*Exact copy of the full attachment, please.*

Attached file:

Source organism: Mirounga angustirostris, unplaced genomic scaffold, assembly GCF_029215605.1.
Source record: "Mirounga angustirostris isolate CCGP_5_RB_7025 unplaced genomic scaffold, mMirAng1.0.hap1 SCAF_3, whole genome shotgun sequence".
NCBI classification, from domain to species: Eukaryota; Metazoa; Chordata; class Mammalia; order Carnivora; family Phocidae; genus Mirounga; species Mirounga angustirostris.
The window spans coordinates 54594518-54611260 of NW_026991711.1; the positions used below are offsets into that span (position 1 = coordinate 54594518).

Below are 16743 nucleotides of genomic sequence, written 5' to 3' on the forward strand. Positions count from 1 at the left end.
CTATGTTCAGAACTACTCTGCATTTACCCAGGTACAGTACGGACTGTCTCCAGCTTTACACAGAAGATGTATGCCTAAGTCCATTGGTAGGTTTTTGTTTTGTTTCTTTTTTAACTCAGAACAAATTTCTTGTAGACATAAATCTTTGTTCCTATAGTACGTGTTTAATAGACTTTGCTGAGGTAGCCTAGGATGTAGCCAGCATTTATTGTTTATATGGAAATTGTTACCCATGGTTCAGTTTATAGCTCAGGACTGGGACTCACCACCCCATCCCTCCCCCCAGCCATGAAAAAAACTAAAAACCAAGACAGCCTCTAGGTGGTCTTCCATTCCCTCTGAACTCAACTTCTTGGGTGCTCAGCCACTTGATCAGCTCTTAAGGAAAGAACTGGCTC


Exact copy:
Source organism: Mirounga angustirostris, unplaced genomic scaffold, assembly GCF_029215605.1.
Source record: "Mirounga angustirostris isolate CCGP_5_RB_7025 unplaced genomic scaffold, mMirAng1.0.hap1 SCAF_3, whole genome shotgun sequence".
NCBI classification, from domain to species: Eukaryota; Metazoa; Chordata; class Mammalia; order Carnivora; family Phocidae; genus Mirounga; species Mirounga angustirostris.
The window spans coordinates 54594518-54611260 of NW_026991711.1; the positions used below are offsets into that span (position 1 = coordinate 54594518).

Below are 16743 nucleotides of genomic sequence, written 5' to 3' on the forward strand. Positions count from 1 at the left end.
CTATGTTCAGAACTACTCTGCATTTACCCAGGTACAGTACGGACTGTCTCCAGCTTTACACAGAAGATGTATGCCTAAGTCCATTGGTAGGTTTTTGTTTTGTTTCTTTTTTAACTCAGAACAAATTTCTTGTAGACATAAATCTTTGTTCCTATAGTACGTGTTTAATAGACTTTGCTGAGGTAGCCTAGGATGTAGCCAGCATTTATTGTTTATATGGAAATTGTTACCCATGGTTCAGTTTATAGCTCAGGACTGGGACTCACCACCCCATCCCTCCCCCCAGCCATGAAAAAAACTAAAAACCAAGACAGCCTCTAGGTGGTCTTCCATTCCCTCTGAACTCAACTTCTTGGGTGCTCAGCCACTTGATCAGCTCTTAAGGAAAGAACTGGCTC